Sandfire plans to access the deposit via a milelong angled tunnel. The mine would be completely underground ― so no unsightly open pit ― and the ore would be processed at a mill the company plans to build on-site. Sandfire hopes to break ground as early as this summer, with mining expected to start in mid-2021. At full production, Black Butte would produce approximately 440 tons of copper concentrate per day and employ around 240 people. The mine would operate for up to 14 years.

Zieg’s personal story is deeply intertwined with the project’s history. He grew up on a ranch just downstream from the confluence of Sheep Creek and the Smith, where anglers put in for the sought-after float down the most scenic stretch of the Smith. He has studied the geology of this landscape since he was a boy and watched the river grow in popularity starting in the 1980s. 

In the mid-1990s, after years of exploratory drilling in the Sheep Creek area, Cominco American Inc. terminated its leases with private landowners and walked away, unconvinced of the site’s potential, Zieg said. Then in 2008, while working in Alaska for a gold mining firm, he got a call from a rancher who owns a portion of the copper-rich land. By then the price of copper had spiked and several mining companies had approached the rancher and other area landowners interested in leasing their properties. They decided they would only move forward with development if Zieg, a local they knew and trusted, was involved. 

At Sandfire’s office in White Sulphur Springs, geologists and engineers shuffled among rows of wooden tables covered in rock cores drilled from the site. Zieg’s favorites were extracted from a portion of the deposit with the highest copper concentrations. 

“This is what the excitement is all about,” Zieg says, pointing to the golden yellow mineral embedded in the rocks. He uses a spray bottle to wet the cores, which makes the ore sparkle under the overhead lights.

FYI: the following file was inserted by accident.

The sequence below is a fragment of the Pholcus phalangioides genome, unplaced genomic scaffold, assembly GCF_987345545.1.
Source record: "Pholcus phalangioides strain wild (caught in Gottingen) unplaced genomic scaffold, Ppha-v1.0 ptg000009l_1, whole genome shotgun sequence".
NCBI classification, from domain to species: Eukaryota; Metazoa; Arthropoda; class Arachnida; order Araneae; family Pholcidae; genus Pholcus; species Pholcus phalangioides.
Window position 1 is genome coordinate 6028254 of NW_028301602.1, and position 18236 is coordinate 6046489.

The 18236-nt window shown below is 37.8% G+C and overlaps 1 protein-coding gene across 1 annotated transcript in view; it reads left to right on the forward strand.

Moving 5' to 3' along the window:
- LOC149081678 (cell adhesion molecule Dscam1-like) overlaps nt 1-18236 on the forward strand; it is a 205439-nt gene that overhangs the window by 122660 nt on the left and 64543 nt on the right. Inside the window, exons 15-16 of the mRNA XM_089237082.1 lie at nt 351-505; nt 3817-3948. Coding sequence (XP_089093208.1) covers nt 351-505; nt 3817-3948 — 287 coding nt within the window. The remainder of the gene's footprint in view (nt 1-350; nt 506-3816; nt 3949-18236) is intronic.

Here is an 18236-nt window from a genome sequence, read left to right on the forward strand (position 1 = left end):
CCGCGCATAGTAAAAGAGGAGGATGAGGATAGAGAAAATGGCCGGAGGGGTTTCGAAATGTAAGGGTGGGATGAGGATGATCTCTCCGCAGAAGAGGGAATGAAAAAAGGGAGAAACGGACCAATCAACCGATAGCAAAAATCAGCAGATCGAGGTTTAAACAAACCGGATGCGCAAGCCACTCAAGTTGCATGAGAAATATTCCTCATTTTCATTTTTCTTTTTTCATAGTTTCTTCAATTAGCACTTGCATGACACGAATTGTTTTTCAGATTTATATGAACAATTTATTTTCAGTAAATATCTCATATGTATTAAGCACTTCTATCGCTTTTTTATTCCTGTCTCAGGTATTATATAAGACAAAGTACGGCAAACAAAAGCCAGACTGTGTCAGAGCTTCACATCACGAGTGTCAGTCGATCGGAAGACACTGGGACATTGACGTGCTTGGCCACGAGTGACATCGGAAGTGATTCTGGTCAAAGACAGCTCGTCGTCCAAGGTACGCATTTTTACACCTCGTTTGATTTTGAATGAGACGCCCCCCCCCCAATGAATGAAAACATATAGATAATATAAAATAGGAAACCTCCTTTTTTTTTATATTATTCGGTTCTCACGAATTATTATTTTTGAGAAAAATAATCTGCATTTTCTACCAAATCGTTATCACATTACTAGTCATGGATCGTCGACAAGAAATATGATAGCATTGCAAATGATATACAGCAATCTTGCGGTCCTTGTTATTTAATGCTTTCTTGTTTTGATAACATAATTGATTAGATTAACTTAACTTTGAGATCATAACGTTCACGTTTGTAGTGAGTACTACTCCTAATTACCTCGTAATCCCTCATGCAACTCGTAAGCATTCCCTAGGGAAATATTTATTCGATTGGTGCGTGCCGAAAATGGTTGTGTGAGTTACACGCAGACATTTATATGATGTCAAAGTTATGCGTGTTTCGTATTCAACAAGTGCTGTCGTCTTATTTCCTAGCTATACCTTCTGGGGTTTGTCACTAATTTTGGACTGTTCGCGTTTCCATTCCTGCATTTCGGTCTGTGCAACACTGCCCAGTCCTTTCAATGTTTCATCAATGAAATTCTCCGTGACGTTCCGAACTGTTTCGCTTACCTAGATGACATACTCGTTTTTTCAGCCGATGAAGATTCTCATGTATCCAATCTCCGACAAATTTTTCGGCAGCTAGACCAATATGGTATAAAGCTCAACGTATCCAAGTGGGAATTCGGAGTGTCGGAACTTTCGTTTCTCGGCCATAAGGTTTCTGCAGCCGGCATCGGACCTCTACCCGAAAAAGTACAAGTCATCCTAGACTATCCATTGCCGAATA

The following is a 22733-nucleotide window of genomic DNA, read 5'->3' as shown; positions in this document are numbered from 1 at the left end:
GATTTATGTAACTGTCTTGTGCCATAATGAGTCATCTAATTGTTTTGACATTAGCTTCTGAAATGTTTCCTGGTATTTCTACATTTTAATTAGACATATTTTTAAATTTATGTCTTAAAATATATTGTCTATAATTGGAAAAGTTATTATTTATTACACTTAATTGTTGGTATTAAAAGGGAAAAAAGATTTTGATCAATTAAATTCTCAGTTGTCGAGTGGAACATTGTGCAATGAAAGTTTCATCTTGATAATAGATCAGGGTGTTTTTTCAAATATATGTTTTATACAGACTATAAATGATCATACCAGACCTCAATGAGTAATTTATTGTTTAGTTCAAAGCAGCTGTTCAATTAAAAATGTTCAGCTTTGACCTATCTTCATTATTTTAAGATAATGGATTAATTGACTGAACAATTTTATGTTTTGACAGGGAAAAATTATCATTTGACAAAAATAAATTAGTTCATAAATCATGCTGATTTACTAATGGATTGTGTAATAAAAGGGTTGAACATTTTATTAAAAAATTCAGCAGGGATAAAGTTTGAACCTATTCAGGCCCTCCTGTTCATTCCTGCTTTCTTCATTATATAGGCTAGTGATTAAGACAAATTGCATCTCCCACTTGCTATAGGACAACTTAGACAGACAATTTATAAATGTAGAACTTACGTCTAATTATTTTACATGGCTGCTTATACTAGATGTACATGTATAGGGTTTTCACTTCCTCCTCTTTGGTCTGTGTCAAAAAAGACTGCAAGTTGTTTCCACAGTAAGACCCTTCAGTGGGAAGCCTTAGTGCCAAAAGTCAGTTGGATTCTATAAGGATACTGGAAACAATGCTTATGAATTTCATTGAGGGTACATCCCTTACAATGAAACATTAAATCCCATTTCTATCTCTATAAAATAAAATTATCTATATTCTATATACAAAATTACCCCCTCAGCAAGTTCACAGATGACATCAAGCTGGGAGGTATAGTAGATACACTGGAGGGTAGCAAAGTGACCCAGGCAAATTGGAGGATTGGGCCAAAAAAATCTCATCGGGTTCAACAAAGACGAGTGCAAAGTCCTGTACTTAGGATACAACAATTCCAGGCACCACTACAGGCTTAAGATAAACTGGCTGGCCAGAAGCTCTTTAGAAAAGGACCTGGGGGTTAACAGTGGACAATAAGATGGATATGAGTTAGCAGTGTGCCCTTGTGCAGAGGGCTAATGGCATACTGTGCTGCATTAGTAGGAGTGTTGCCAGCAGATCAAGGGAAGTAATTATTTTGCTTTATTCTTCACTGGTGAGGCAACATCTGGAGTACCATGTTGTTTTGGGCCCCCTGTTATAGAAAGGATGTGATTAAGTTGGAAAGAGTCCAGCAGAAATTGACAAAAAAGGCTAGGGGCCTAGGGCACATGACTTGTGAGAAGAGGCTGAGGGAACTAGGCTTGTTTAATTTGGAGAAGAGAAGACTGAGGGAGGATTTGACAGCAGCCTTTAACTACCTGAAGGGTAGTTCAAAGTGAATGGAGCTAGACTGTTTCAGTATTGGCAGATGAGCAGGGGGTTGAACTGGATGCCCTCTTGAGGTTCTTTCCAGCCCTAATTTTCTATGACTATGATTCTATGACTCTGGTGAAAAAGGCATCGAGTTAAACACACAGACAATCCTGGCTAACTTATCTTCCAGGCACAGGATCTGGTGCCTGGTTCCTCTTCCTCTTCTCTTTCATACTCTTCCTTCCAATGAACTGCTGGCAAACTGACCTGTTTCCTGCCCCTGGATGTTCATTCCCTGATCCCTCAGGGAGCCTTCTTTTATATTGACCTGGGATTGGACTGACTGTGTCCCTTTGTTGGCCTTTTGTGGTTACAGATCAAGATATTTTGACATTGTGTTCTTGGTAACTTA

Jerry Zieg, senior vice president of Sandfire Resources America, holds up a copper-laden chunk of rock at the company's



Jerry Zieg, senior vice president of Sandfire Resources America, holds up a copper-laden chunk of rock at the company’s office in White Sulphur Springs.

The site has far exceeded Zieg’s expectations. Sandfire claims it is the second-highest grade copper deposit in development anywhere in the world. At current prices, the ore would fetch around $2.7 billion.

Local support for the project is strong. The Meagher County commission gave its approval to Sandfire’s mine impact plan. Many businesses along the town’s Main St. display weathered signs in their front windows proclaiming support for the project.

Gail Gardiner, 79, has lived here since she was six months old. Her husband was a logger, and she watched the town suffer after local sawmills shuttered in the 1980s. Stores closed. Jobs vanished. People left. The prospect of a copper mine, she said, has restored hope in what has long been a hopeless town. And she believes in Zieg.  

“The last person on Earth that would want to pollute the Smith River is Jerry,” Gardiner said one morning while working the front desk of the Spa Hot Springs Motel, one of the town’s main attractions.

Zieg says he was “blindsided” by the furor over potential harm to the Smith. “We’re not just ruthless exploiters of the environment,” he said. 

Cores of copper-rich rock that were extracted from the project site. The golden-yellow material is chalcopyrite, a major copp



Cores of copper-rich rock that were extracted from the project site. The golden-yellow material is chalcopyrite, a major copper ore mineral.

The Smith River is one of the most renowned trout fishing destinations in the state. The scenic 59-mile stretch of river below Camp Baker is so popular, in fact, that floating it requires a state permit, the only one of its kind in Montana. Obtaining one is highly competitive; of the nearly 11,000 permit applications last year, only about 1,200 were issued. Its tributaries provide important spawning habitat for the native trout in the Smith River watershed. 

John Herzer co-owns Blackfoot River Outfitters in Missoula, one of many outfitters that run guided trips down the Smith. He’s floated rivers all over the world and puts the Smith near the top of his list, both for the fishing and raw beauty.

“The real issue I have with it,” he said of Black Butte, “is that the local folks think that it’s theirs to mess up, that the river is theirs to take a risk. And it’s not. It’s everybody’s. It’s yours, it’s mine … It’s a national treasure.”